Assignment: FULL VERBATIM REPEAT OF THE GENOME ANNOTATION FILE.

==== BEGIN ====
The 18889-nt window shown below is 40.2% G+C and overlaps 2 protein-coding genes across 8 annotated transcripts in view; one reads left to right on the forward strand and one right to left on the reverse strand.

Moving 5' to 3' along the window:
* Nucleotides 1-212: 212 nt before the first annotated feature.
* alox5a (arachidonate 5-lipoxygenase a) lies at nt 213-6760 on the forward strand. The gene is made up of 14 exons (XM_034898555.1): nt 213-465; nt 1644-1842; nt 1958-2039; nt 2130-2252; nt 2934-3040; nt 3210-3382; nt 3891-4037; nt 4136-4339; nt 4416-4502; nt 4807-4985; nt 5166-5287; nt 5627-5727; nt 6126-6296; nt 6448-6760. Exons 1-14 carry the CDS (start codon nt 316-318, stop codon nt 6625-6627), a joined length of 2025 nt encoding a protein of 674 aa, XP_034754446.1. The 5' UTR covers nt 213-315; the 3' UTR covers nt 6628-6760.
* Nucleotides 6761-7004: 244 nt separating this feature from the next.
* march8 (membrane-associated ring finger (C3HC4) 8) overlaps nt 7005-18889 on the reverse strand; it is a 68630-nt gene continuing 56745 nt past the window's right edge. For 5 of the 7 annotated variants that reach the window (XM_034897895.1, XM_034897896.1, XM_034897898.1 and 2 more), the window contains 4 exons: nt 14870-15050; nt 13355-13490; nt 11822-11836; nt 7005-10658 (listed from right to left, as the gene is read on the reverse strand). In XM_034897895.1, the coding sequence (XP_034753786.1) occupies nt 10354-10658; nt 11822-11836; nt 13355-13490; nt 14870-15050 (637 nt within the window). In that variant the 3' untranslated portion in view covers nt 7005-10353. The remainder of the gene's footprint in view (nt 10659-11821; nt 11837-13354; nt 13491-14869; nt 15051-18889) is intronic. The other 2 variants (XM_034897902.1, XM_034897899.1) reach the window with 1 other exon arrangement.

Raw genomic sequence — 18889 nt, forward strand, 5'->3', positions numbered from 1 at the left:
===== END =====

The 18889-nt window shown below is 40.2% G+C and overlaps 2 protein-coding genes across 8 annotated transcripts in view; one reads left to right on the forward strand and one right to left on the reverse strand.

Moving 5' to 3' along the window:
* Nucleotides 1-212: 212 nt before the first annotated feature.
* alox5a (arachidonate 5-lipoxygenase a) lies at nt 213-6760 on the forward strand. The gene is made up of 14 exons (XM_034898555.1): nt 213-465; nt 1644-1842; nt 1958-2039; nt 2130-2252; nt 2934-3040; nt 3210-3382; nt 3891-4037; nt 4136-4339; nt 4416-4502; nt 4807-4985; nt 5166-5287; nt 5627-5727; nt 6126-6296; nt 6448-6760. Exons 1-14 carry the CDS (start codon nt 316-318, stop codon nt 6625-6627), a joined length of 2025 nt encoding a protein of 674 aa, XP_034754446.1. The 5' UTR covers nt 213-315; the 3' UTR covers nt 6628-6760.
* Nucleotides 6761-7004: 244 nt separating this feature from the next.
* march8 (membrane-associated ring finger (C3HC4) 8) overlaps nt 7005-18889 on the reverse strand; it is a 68630-nt gene continuing 56745 nt past the window's right edge. For 5 of the 7 annotated variants that reach the window (XM_034897895.1, XM_034897896.1, XM_034897898.1 and 2 more), the window contains 4 exons: nt 14870-15050; nt 13355-13490; nt 11822-11836; nt 7005-10658 (listed from right to left, as the gene is read on the reverse strand). In XM_034897895.1, the coding sequence (XP_034753786.1) occupies nt 10354-10658; nt 11822-11836; nt 13355-13490; nt 14870-15050 (637 nt within the window). In that variant the 3' untranslated portion in view covers nt 7005-10353. The remainder of the gene's footprint in view (nt 10659-11821; nt 11837-13354; nt 13491-14869; nt 15051-18889) is intronic. The other 2 variants (XM_034897902.1, XM_034897899.1) reach the window with 1 other exon arrangement.

Raw genomic sequence — 18889 nt, forward strand, 5'->3', positions numbered from 1 at the left: